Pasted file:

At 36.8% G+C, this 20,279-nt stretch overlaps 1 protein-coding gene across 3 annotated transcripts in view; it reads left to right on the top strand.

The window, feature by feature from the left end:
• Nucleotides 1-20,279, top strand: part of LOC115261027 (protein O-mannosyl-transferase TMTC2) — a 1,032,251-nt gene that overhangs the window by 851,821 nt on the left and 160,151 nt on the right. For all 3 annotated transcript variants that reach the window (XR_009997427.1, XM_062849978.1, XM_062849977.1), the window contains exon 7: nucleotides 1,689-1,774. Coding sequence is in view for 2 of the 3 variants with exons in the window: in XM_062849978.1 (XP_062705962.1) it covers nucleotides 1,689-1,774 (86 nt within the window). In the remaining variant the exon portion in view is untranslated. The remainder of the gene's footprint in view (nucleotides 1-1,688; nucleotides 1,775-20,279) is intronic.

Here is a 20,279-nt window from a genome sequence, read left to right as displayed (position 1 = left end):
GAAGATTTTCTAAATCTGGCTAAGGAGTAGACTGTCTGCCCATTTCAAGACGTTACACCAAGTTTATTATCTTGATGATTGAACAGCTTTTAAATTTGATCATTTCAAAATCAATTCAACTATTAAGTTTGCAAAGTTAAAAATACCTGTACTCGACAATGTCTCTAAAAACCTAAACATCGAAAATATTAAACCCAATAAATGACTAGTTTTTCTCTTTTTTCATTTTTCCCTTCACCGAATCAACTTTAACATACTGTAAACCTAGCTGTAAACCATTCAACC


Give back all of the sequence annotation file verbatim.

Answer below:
At 36.8% G+C, this 20,279-nt stretch overlaps 1 protein-coding gene across 3 annotated transcripts in view; it reads left to right on the top strand.

The window, feature by feature from the left end:
• Nucleotides 1-20,279, top strand: part of LOC115261027 (protein O-mannosyl-transferase TMTC2) — a 1,032,251-nt gene that overhangs the window by 851,821 nt on the left and 160,151 nt on the right. For all 3 annotated transcript variants that reach the window (XR_009997427.1, XM_062849978.1, XM_062849977.1), the window contains exon 7: nucleotides 1,689-1,774. Coding sequence is in view for 2 of the 3 variants with exons in the window: in XM_062849978.1 (XP_062705962.1) it covers nucleotides 1,689-1,774 (86 nt within the window). In the remaining variant the exon portion in view is untranslated. The remainder of the gene's footprint in view (nucleotides 1-1,688; nucleotides 1,775-20,279) is intronic.

Here is a 20,279-nt window from a genome sequence, read left to right as displayed (position 1 = left end):
GAAGATTTTCTAAATCTGGCTAAGGAGTAGACTGTCTGCCCATTTCAAGACGTTACACCAAGTTTATTATCTTGATGATTGAACAGCTTTTAAATTTGATCATTTCAAAATCAATTCAACTATTAAGTTTGCAAAGTTAAAAATACCTGTACTCGACAATGTCTCTAAAAACCTAAACATCGAAAATATTAAACCCAATAAATGACTAGTTTTTCTCTTTTTTCATTTTTCCCTTCACCGAATCAACTTTAACATACTGTAAACCTAGCTGTAAACCATTCAACC